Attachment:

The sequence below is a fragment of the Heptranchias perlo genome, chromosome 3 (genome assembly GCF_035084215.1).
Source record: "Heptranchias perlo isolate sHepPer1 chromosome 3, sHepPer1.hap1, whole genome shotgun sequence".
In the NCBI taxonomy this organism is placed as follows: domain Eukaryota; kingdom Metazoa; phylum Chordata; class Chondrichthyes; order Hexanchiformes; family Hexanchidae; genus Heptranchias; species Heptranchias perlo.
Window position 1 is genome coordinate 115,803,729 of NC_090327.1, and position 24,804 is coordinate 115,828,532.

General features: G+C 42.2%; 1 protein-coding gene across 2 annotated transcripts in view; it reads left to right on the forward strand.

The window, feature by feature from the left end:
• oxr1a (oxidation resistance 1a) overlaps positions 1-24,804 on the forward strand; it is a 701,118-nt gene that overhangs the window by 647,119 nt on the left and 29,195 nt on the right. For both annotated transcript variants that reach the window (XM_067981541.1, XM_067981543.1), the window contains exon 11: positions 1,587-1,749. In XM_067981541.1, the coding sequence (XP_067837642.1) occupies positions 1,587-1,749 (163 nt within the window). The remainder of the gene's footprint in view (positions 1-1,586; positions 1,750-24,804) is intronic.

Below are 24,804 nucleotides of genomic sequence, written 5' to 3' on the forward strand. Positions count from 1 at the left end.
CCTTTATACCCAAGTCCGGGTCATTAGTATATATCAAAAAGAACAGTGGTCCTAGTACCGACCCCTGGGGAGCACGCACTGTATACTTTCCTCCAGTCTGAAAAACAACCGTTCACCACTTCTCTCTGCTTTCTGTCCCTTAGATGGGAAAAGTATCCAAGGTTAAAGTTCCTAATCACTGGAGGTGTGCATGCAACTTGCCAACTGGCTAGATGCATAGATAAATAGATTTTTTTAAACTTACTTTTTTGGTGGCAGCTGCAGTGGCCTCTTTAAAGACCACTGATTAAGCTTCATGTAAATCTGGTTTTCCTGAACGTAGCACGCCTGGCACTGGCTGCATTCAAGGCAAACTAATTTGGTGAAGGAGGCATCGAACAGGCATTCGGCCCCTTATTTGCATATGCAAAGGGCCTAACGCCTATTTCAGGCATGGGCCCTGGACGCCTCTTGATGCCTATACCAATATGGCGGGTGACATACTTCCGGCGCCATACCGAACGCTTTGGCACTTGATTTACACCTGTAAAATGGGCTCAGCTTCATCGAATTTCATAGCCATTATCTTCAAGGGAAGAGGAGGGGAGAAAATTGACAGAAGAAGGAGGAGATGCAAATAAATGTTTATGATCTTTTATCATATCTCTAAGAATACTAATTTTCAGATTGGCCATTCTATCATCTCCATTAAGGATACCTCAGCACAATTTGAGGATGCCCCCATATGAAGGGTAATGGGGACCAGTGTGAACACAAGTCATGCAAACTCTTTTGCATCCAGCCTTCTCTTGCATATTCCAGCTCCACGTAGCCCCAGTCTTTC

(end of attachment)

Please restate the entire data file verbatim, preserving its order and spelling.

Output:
The sequence below is a fragment of the Heptranchias perlo genome, chromosome 3 (genome assembly GCF_035084215.1).
Source record: "Heptranchias perlo isolate sHepPer1 chromosome 3, sHepPer1.hap1, whole genome shotgun sequence".
In the NCBI taxonomy this organism is placed as follows: domain Eukaryota; kingdom Metazoa; phylum Chordata; class Chondrichthyes; order Hexanchiformes; family Hexanchidae; genus Heptranchias; species Heptranchias perlo.
Window position 1 is genome coordinate 115,803,729 of NC_090327.1, and position 24,804 is coordinate 115,828,532.

General features: G+C 42.2%; 1 protein-coding gene across 2 annotated transcripts in view; it reads left to right on the forward strand.

The window, feature by feature from the left end:
• oxr1a (oxidation resistance 1a) overlaps positions 1-24,804 on the forward strand; it is a 701,118-nt gene that overhangs the window by 647,119 nt on the left and 29,195 nt on the right. For both annotated transcript variants that reach the window (XM_067981541.1, XM_067981543.1), the window contains exon 11: positions 1,587-1,749. In XM_067981541.1, the coding sequence (XP_067837642.1) occupies positions 1,587-1,749 (163 nt within the window). The remainder of the gene's footprint in view (positions 1-1,586; positions 1,750-24,804) is intronic.

Below are 24,804 nucleotides of genomic sequence, written 5' to 3' on the forward strand. Positions count from 1 at the left end.
CCTTTATACCCAAGTCCGGGTCATTAGTATATATCAAAAAGAACAGTGGTCCTAGTACCGACCCCTGGGGAGCACGCACTGTATACTTTCCTCCAGTCTGAAAAACAACCGTTCACCACTTCTCTCTGCTTTCTGTCCCTTAGATGGGAAAAGTATCCAAGGTTAAAGTTCCTAATCACTGGAGGTGTGCATGCAACTTGCCAACTGGCTAGATGCATAGATAAATAGATTTTTTTAAACTTACTTTTTTGGTGGCAGCTGCAGTGGCCTCTTTAAAGACCACTGATTAAGCTTCATGTAAATCTGGTTTTCCTGAACGTAGCACGCCTGGCACTGGCTGCATTCAAGGCAAACTAATTTGGTGAAGGAGGCATCGAACAGGCATTCGGCCCCTTATTTGCATATGCAAAGGGCCTAACGCCTATTTCAGGCATGGGCCCTGGACGCCTCTTGATGCCTATACCAATATGGCGGGTGACATACTTCCGGCGCCATACCGAACGCTTTGGCACTTGATTTACACCTGTAAAATGGGCTCAGCTTCATCGAATTTCATAGCCATTATCTTCAAGGGAAGAGGAGGGGAGAAAATTGACAGAAGAAGGAGGAGATGCAAATAAATGTTTATGATCTTTTATCATATCTCTAAGAATACTAATTTTCAGATTGGCCATTCTATCATCTCCATTAAGGATACCTCAGCACAATTTGAGGATGCCCCCATATGAAGGGTAATGGGGACCAGTGTGAACACAAGTCATGCAAACTCTTTTGCATCCAGCCTTCTCTTGCATATTCCAGCTCCACGTAGCCCCAGTCTTTC